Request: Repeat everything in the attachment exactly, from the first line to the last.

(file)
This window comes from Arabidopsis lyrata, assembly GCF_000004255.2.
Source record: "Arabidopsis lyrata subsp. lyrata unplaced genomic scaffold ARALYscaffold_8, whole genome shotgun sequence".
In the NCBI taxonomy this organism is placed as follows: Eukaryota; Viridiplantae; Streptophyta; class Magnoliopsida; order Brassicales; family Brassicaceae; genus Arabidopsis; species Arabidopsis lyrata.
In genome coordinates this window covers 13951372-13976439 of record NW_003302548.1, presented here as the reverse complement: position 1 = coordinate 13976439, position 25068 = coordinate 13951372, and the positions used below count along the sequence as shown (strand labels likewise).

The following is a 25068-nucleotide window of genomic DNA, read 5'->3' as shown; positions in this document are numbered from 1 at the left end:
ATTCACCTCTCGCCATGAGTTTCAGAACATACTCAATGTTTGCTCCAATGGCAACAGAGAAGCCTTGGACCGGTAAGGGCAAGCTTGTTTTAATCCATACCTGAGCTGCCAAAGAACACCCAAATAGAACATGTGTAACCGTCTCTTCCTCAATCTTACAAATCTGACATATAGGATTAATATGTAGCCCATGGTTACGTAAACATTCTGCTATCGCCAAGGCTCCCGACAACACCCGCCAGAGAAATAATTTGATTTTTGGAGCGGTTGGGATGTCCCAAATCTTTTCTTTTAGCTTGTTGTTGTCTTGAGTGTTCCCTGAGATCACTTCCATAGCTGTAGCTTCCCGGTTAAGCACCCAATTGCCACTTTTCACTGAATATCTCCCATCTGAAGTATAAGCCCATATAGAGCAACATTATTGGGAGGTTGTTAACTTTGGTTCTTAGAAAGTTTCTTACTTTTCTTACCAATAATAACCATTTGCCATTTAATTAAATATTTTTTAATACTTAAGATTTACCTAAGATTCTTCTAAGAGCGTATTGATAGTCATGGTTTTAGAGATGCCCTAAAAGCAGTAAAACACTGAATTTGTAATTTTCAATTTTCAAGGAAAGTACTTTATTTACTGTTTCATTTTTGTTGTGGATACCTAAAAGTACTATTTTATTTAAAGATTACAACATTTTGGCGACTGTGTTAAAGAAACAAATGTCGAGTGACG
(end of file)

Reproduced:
This window comes from Arabidopsis lyrata, assembly GCF_000004255.2.
Source record: "Arabidopsis lyrata subsp. lyrata unplaced genomic scaffold ARALYscaffold_8, whole genome shotgun sequence".
In the NCBI taxonomy this organism is placed as follows: Eukaryota; Viridiplantae; Streptophyta; class Magnoliopsida; order Brassicales; family Brassicaceae; genus Arabidopsis; species Arabidopsis lyrata.
In genome coordinates this window covers 13951372-13976439 of record NW_003302548.1, presented here as the reverse complement: position 1 = coordinate 13976439, position 25068 = coordinate 13951372, and the positions used below count along the sequence as shown (strand labels likewise).

The following is a 25068-nucleotide window of genomic DNA, read 5'->3' as shown; positions in this document are numbered from 1 at the left end:
ATTCACCTCTCGCCATGAGTTTCAGAACATACTCAATGTTTGCTCCAATGGCAACAGAGAAGCCTTGGACCGGTAAGGGCAAGCTTGTTTTAATCCATACCTGAGCTGCCAAAGAACACCCAAATAGAACATGTGTAACCGTCTCTTCCTCAATCTTACAAATCTGACATATAGGATTAATATGTAGCCCATGGTTACGTAAACATTCTGCTATCGCCAAGGCTCCCGACAACACCCGCCAGAGAAATAATTTGATTTTTGGAGCGGTTGGGATGTCCCAAATCTTTTCTTTTAGCTTGTTGTTGTCTTGAGTGTTCCCTGAGATCACTTCCATAGCTGTAGCTTCCCGGTTAAGCACCCAATTGCCACTTTTCACTGAATATCTCCCATCTGAAGTATAAGCCCATATAGAGCAACATTATTGGGAGGTTGTTAACTTTGGTTCTTAGAAAGTTTCTTACTTTTCTTACCAATAATAACCATTTGCCATTTAATTAAATATTTTTTAATACTTAAGATTTACCTAAGATTCTTCTAAGAGCGTATTGATAGTCATGGTTTTAGAGATGCCCTAAAAGCAGTAAAACACTGAATTTGTAATTTTCAATTTTCAAGGAAAGTACTTTATTTACTGTTTCATTTTTGTTGTGGATACCTAAAAGTACTATTTTATTTAAAGATTACAACATTTTGGCGACTGTGTTAAAGAAACAAATGTCGAGTGACG